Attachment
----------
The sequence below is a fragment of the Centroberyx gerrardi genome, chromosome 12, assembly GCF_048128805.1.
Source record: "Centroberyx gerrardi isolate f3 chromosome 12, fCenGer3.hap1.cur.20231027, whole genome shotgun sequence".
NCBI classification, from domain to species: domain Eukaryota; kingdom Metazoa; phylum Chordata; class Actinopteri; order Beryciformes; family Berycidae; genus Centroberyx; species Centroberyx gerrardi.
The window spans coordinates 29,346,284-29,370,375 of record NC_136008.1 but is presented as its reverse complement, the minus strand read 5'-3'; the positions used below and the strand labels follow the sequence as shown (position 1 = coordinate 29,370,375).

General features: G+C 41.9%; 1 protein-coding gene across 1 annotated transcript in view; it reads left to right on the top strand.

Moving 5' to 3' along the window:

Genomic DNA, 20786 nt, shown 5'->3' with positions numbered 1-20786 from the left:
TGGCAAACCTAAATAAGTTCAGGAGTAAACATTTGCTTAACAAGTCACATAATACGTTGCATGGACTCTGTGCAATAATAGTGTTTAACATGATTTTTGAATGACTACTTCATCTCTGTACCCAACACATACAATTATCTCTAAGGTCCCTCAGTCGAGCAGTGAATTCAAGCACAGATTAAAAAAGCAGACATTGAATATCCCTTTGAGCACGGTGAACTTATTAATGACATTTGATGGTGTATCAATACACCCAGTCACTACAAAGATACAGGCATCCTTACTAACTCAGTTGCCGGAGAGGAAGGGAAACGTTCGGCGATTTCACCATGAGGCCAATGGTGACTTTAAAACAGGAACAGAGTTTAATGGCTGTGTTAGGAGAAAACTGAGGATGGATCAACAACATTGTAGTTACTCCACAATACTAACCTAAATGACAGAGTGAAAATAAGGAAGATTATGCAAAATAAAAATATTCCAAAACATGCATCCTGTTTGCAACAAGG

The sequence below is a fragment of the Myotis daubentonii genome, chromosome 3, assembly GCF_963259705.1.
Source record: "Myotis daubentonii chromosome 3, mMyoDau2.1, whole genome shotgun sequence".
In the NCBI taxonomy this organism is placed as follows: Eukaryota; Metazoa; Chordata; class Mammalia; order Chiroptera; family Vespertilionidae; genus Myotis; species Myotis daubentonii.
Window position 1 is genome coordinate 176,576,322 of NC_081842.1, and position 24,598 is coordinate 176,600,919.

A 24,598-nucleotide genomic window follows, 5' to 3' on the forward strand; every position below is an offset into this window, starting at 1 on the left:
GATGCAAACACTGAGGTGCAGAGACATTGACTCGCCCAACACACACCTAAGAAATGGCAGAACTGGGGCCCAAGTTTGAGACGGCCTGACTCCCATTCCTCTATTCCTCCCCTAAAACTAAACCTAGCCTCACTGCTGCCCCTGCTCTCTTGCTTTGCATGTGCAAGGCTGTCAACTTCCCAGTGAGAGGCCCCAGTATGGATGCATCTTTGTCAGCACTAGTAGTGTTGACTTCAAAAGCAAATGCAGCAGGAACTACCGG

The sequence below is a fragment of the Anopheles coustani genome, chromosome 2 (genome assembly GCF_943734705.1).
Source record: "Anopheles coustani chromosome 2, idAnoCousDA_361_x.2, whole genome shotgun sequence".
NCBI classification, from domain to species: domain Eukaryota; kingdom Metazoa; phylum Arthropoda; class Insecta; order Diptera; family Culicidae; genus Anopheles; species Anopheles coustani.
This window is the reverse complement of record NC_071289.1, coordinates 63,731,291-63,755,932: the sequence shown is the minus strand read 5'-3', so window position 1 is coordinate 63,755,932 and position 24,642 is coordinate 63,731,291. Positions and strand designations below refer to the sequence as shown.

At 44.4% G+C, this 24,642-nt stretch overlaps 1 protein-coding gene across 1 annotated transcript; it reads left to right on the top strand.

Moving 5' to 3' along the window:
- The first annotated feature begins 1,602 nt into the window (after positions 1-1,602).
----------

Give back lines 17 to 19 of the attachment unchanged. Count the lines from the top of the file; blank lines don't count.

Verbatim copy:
NCBI classification, from domain to species: domain Eukaryota; kingdom Metazoa; phylum Arthropoda; class Insecta; order Diptera; family Culicidae; genus Anopheles; species Anopheles coustani.
This window is the reverse complement of record NC_071289.1, coordinates 63,731,291-63,755,932: the sequence shown is the minus strand read 5'-3', so window position 1 is coordinate 63,755,932 and position 24,642 is coordinate 63,731,291. Positions and strand designations below refer to the sequence as shown.

At 44.4% G+C, this 24,642-nt stretch overlaps 1 protein-coding gene across 1 annotated transcript; it reads left to right on the top strand.